Yeah, I guess this was very likely the problem. I was in this hide (blind): https://www.flickr.com​/photos/itravelnz/2791​9518551 (external link) - so it's possible that the cliffs were compromising the signal. I didn't use the GPS again until I was a good 50 miles further north and it was accurate then.


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RodS57
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Nov 23, 2018 20:53 |  #20694

All this talk about the 7D2's gps: sometimes I find it works very good but mostly not. I usually carry a small hand held gps and take a picture of the screen. Not ideal but it serves the purpose. I like to know where a picture was taken, not satisfied with "it was around here somewhere" .

I'm not familiar with the programs mentioned so maybe this is covered already but for anyone interested it is not hard to add the externally acquired geolocation info to the photo's exif info if so desired. That being said, I usually don't add the info to the exif data, I just record it in my picture catalog.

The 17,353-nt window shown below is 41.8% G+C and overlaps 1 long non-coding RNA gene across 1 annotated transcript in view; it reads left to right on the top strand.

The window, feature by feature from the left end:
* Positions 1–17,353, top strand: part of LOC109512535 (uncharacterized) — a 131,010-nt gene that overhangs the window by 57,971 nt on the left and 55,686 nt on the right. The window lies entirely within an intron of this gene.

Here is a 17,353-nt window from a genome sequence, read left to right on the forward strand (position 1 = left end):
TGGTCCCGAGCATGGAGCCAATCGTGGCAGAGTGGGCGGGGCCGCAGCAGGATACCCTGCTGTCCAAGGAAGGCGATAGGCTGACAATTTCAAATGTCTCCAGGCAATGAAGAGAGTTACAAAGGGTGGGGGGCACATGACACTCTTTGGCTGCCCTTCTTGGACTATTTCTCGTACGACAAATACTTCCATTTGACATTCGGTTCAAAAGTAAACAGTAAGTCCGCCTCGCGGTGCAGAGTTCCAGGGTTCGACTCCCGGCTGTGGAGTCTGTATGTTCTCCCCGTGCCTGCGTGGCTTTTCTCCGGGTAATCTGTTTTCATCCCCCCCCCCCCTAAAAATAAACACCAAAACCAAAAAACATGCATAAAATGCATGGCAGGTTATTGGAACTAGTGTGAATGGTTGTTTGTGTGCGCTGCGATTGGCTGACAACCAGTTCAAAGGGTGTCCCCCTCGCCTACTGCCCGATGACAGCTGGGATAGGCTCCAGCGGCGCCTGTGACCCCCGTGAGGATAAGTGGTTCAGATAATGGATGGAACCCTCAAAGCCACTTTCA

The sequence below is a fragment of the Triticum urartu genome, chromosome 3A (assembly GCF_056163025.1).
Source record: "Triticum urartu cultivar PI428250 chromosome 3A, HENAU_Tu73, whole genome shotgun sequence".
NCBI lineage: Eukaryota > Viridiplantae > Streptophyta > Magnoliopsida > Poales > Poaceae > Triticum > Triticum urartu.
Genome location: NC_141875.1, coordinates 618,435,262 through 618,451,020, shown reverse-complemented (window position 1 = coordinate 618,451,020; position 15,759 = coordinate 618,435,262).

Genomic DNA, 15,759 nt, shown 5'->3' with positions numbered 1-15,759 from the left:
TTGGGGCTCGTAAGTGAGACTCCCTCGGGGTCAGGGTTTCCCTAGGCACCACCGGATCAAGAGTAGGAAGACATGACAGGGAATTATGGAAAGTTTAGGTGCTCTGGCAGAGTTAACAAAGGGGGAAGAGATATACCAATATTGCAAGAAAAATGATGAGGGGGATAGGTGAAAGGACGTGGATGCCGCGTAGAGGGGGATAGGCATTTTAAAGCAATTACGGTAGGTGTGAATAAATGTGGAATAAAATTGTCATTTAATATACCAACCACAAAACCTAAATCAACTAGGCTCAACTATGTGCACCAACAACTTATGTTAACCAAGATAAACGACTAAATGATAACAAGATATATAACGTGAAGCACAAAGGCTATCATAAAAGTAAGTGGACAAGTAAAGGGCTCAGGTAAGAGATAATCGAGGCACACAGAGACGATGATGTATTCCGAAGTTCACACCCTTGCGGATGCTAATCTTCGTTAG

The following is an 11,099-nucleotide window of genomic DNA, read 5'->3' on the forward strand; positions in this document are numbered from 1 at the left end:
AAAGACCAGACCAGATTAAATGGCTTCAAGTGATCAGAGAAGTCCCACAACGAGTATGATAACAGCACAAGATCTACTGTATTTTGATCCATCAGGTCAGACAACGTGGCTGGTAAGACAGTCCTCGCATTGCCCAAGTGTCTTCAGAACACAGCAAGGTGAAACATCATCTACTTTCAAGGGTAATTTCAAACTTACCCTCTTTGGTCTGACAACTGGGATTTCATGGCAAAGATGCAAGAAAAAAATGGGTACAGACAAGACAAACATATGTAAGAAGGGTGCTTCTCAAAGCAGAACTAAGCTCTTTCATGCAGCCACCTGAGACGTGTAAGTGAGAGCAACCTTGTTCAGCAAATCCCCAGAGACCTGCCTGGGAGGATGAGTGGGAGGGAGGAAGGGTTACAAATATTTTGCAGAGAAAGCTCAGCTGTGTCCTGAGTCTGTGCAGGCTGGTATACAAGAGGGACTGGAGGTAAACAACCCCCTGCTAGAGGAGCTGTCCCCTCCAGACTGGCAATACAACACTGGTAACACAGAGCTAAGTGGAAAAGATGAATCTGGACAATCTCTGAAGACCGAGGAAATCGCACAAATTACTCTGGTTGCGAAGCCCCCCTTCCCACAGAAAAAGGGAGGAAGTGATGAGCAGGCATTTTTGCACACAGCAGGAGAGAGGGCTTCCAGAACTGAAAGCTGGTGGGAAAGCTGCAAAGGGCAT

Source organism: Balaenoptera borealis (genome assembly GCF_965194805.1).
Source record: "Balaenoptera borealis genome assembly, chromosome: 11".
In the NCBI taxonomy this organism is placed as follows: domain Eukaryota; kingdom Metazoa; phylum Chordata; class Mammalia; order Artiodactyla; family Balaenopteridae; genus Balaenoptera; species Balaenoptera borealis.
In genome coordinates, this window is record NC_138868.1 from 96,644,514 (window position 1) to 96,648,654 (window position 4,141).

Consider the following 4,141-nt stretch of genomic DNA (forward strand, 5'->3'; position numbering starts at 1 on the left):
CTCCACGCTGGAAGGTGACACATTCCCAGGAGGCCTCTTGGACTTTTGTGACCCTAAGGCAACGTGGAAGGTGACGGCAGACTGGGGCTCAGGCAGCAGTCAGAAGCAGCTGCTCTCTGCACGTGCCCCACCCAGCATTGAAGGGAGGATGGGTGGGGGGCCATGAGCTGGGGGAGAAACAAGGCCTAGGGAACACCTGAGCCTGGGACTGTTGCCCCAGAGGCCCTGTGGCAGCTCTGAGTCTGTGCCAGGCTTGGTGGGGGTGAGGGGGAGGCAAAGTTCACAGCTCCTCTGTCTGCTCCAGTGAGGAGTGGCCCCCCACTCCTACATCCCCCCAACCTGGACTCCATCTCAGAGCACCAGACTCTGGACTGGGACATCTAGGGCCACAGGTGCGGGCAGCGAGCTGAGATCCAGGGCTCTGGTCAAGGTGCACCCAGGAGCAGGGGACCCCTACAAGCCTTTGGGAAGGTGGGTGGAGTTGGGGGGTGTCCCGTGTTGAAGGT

Rod


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Jack ­ Dawe
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Nov 23, 2018 20:58 |  #20695

Spencerphoto wrote in post #18757158 (external link)
Why do you folks need GPS? I have no problem remembering where I was shooting, though perhaps that just means I'm not shooting often enough!

Do you use it on shoots where you're moving around a lot and need to know where you where pretty accurately, or what?

Basically, yes. When I was in NZ I was taking so many snaps that I couldn't possibly remember all the locations. Unfortunately the GPS drains my battery so much I had to use it sparingly and, as a result, when I eventually got home I ended up spending hours on Google Earth trying to find the location of some of my snaps! -?